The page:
I like practicing art in little bits and pieces. Sometimes looking at a landscape is almost overwhelming. There are so many things to see! There are skies and clouds, rivers and lakes, trees, rocks, and oh, so much more!
Breaking my painting practice down into smaller chunks has helped me develop a variety of different skills and techniques. I’ve focused on single elements and have tried to build up my skill in each area.
I did skies and clouds first. Lots of skies and clouds. I painted clear skies, cloudy skies, stormy skies…and then did it all over again. I learned to use different colors in my skies and gradually devised my own sky “palette”.
Then came the mountains. Distant ones. Ones not so far away. Rocky mountains. Lights and shadows. Mountains overlooking lakes, rivers, and fields. Again and again. As with the skies before, I soon learned a few little tips and tricks to use when painting mountains.
Rocks were fairly easy. I like rocks. They’re a bit like little mountains.
I moved on to painting water. I practiced lakes, and rivers, tried different hues, and learned to create a few ripples. I did waves and ocean sprays. I even learned to add rocks to rivers and lakes and oceans.
Of course, I’ve painted lots of trees. I’m still practicing on trees. I haven’t yet reached the proficiency I’d like, but I am getting better.
Along with all these natural landscape elements, I’ve been practicing painting figures, as well. Not up-close and personal people in my paintings, but distant figures who add a little life and interest to a scene.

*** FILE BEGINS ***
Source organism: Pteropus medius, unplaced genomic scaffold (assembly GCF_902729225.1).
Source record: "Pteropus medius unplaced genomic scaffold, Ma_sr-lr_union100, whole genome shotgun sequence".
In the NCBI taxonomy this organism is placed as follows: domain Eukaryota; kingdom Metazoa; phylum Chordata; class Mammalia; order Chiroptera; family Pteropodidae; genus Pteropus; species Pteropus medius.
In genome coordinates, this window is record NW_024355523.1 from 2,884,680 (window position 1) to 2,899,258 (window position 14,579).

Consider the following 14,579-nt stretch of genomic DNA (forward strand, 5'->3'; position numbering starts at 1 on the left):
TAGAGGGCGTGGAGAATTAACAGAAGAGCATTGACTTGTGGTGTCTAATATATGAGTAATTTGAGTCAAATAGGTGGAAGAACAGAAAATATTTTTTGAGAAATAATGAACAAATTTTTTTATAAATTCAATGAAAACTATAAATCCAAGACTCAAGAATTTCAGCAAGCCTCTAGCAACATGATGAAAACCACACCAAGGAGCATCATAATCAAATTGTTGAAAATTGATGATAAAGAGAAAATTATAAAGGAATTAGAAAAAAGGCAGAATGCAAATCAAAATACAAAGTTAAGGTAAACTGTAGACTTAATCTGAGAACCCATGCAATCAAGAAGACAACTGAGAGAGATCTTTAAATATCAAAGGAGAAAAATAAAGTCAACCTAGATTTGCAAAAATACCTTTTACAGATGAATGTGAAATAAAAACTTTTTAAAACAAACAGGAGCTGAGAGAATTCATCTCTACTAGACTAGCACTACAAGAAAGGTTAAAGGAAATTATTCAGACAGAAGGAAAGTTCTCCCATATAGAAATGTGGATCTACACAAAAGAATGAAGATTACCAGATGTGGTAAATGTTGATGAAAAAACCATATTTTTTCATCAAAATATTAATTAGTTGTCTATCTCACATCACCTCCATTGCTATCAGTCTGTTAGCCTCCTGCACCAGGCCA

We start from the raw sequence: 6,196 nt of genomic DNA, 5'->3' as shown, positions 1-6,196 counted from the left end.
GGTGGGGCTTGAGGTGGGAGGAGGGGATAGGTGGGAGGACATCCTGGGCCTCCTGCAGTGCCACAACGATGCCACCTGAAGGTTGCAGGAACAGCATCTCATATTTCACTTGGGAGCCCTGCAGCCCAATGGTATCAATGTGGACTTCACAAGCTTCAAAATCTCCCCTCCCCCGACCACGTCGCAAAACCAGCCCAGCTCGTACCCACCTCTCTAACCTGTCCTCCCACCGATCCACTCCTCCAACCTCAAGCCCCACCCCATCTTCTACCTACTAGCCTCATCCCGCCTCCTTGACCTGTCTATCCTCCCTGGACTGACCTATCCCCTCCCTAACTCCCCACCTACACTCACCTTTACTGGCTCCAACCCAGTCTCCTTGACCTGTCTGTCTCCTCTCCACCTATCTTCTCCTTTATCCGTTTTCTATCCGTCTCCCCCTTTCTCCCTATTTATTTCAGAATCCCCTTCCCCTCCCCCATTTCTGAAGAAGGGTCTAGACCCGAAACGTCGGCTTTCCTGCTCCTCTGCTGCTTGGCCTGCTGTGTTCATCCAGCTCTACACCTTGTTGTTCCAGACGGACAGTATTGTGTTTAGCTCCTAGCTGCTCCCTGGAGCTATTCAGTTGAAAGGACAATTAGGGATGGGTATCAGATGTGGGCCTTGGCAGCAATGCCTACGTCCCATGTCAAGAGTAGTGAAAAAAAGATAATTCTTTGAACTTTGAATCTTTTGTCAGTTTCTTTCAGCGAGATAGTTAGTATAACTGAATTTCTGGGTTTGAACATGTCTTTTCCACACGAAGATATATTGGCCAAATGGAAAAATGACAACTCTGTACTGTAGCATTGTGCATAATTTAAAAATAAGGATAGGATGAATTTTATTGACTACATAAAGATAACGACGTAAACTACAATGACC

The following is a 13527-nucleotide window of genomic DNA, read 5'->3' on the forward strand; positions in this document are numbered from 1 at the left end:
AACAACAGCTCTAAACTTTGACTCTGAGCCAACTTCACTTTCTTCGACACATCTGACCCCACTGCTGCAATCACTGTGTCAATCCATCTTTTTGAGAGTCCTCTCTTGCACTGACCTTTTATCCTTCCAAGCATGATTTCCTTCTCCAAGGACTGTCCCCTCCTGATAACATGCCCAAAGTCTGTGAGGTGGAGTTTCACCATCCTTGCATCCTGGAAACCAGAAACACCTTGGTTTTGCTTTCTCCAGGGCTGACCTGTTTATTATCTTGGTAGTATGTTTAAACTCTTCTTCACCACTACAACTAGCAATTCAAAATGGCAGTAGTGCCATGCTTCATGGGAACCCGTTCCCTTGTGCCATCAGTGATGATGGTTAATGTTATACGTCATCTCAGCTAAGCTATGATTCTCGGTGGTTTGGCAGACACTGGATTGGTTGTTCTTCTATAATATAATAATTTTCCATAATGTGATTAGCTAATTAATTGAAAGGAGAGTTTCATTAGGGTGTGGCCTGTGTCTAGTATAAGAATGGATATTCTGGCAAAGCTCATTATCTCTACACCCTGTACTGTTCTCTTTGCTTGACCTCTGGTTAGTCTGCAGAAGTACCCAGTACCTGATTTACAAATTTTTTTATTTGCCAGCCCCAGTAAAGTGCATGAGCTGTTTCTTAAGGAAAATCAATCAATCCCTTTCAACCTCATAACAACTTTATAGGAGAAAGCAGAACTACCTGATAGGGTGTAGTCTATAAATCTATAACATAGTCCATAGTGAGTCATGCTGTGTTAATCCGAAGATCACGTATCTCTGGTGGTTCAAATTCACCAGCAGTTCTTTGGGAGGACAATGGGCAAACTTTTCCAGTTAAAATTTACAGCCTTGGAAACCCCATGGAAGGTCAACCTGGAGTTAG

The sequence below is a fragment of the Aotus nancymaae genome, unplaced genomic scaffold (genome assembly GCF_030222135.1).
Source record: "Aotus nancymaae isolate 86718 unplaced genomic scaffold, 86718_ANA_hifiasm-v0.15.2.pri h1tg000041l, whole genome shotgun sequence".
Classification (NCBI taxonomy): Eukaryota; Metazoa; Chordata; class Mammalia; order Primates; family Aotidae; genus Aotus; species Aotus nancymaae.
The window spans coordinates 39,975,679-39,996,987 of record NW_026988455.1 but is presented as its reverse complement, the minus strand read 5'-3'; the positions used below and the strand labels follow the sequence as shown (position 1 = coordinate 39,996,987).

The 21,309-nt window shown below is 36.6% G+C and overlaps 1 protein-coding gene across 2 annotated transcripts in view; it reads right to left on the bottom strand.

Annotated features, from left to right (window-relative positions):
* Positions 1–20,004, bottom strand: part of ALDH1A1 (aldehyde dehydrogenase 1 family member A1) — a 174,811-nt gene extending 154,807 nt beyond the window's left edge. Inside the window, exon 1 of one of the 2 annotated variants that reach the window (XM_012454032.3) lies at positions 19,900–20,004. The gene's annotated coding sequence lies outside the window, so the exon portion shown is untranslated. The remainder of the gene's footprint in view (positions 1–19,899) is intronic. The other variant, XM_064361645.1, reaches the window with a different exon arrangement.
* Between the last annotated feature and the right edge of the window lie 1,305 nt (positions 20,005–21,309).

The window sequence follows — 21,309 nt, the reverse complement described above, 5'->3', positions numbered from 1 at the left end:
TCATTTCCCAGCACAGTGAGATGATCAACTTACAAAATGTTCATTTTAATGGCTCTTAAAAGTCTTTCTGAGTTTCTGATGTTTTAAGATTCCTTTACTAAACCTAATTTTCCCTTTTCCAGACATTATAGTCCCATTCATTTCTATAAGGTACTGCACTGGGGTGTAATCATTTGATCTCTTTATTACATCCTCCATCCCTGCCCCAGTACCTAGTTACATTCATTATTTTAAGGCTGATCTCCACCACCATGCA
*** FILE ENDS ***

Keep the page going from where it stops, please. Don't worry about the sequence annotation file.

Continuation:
Recently I painted a complete landscape — almost. It has a sky, it has mountains. It’s got the tide rolling in on the beach, and it’s got a rocky shoal. It’s even got a solitary figure walking along the edge of the water.
But, no trees. Trees didn’t quite fit into this scene. Other than that, this painting gave me a chance to put together a lot of the different landscape elements I’ve been developing.
Putting the different pieces together was fun, although I was stumped on one aspect. I wasn’t sure how large the solitary figure should be. Are there any guidelines on placing figures in a landscape? I know, of course, that the nearer the figure is to the foreground, the larger it would be, but getting the size right for the position in this painting was pure guesswork. Tell me honestly if you think the figure is too big or too small. That’s something more I’ll have to work on.
I want to work more, too, on adding light and shadow to my painting. But, all in good time. I think I’ve made a good start, if I do say so myself!